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July 16, 2002

BIMCO warns of looming officer shortage
BIMCO, the world's largest association of shipping companies, says that a present worldwide shortage of around 6,000 ships' officers may grow alarmingly. BIMCO says the shortfall may grow to 46,000, or 12% of the total work force, within 10 years, if recruitment stays at present levels.

The warning was given by BIMCO Vice President Bjarne Tvilde at a recent conference on Quality Shipping.

BIMCO believes that the trainee rate needs to be stepped up to a recommended level of 1 in 7 officers, or about 1.5 trainees per ship.

Tvilde noted that "while the past may have seen some fairly dramatic reductions in crew sizes per ship, we are reaching the end of this process." He went on to say, "so, while the replacement of old, labour intensive units will lead to some manpower economies, it is believed that the new ship of five or ten years hence will probably have a crew much the same size as that of a new ship today".

Referring to the 1990 BIMCO/ISF study on manpower, which has recently been updated, Tvilde said that shipping is continuing to see startling changes in nationalitiesemployed and hence in areas of recruitment.

"Individual companies and even countries where there has been a large scale switch of personnel from OECD countries to say, Philippine or Indian crew sources, illustrate this change most dramatically," said Tvilde, "but viewed over the whole industry, the change has been, we believe, much more evolutionary."

The themes of the Conference, which was organised by the Danish Maritime Authority and held in Copenhagen, Denmark, last week, dealt predominately with the issues of how to create and sustain a safety culture, the effectiveness of the International Safety Management (ISM) Code and Standards for Training Certification and Watchkeeping (STCW) Convention, new technologies, and the question of the future supply of competent seafarers.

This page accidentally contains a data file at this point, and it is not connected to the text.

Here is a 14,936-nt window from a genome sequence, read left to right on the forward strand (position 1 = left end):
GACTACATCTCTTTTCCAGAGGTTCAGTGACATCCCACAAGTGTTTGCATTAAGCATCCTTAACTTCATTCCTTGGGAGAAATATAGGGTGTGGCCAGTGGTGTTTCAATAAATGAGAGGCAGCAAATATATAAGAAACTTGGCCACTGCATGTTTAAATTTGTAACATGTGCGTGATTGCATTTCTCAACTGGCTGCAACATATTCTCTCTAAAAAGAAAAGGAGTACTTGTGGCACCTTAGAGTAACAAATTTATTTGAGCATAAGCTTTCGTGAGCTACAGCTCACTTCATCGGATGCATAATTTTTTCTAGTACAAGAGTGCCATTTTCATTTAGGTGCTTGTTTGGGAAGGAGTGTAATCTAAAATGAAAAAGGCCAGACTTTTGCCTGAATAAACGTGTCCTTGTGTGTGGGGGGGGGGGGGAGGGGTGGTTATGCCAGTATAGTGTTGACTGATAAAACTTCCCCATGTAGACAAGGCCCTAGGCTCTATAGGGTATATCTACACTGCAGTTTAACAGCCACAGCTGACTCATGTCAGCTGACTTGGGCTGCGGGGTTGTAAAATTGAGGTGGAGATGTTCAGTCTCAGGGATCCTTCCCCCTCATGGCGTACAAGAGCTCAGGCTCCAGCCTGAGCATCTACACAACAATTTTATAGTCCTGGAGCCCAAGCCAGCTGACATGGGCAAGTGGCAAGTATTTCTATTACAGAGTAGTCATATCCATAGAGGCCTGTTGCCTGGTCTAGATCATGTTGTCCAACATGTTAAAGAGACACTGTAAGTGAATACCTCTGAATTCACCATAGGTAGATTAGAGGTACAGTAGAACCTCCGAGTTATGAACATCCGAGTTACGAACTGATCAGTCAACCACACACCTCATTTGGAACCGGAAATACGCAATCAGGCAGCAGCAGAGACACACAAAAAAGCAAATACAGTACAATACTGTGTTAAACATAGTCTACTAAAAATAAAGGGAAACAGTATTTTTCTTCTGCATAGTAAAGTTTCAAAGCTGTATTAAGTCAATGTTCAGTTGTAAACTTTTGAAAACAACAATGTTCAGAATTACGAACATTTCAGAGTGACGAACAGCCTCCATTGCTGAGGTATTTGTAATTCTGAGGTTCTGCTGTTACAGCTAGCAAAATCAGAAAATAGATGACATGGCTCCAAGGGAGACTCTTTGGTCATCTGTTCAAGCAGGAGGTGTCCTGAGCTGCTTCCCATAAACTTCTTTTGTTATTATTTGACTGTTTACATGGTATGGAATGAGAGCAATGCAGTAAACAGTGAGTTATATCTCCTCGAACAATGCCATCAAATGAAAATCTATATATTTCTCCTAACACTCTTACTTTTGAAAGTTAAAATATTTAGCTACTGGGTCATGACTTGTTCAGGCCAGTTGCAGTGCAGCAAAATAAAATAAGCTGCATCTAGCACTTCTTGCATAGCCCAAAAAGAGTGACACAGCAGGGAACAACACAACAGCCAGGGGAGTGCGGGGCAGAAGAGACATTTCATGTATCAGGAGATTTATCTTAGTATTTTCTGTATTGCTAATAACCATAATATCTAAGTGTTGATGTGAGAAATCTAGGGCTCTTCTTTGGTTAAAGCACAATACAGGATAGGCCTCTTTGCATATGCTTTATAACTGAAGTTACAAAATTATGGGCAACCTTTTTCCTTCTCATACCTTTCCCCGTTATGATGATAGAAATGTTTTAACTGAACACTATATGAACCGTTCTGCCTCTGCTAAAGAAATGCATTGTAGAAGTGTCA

Tvilde recommended that, when establishing a safety culture, necessary standards be set and the policies and directions required be issued. Mr. He went on to describe a safety culture as one that "cares for human life and health; protects the environment, and preserves an asset".

There are three very good reasons to establish a safety culture, suggested Tvilde:

  • to create a safe and attractive working environment in order to attract and maintain a staff of well-trained, qualified, and motivated seafarers and shore staff.
  • to improve operational efficiency through a safer and more efficient operation and
  • to optimize earning potentials.

A safe and efficient operation, said Tvilde, "reduces injuries, accidents and damages while improving the company's reputation and decreasing the cost of off-hire and insurance".

To develop a safety culture,Tvilde recommended establishing a human resource management programme that goes beyond statutory requirements, ensures proper communication and information and, most importantly, actively involves the crew; establishing pro-active learning systems in order to actively monitor and learn from, for instance, near miss accidents; and breaking the cultural barrier by understanding how to benefit from cultural differences and by working together ashore and onboard. Further information on the latest edition of the BIMCO/ISF Manpower Study can be obtained by contacting Susan Agerskov at BIMCO

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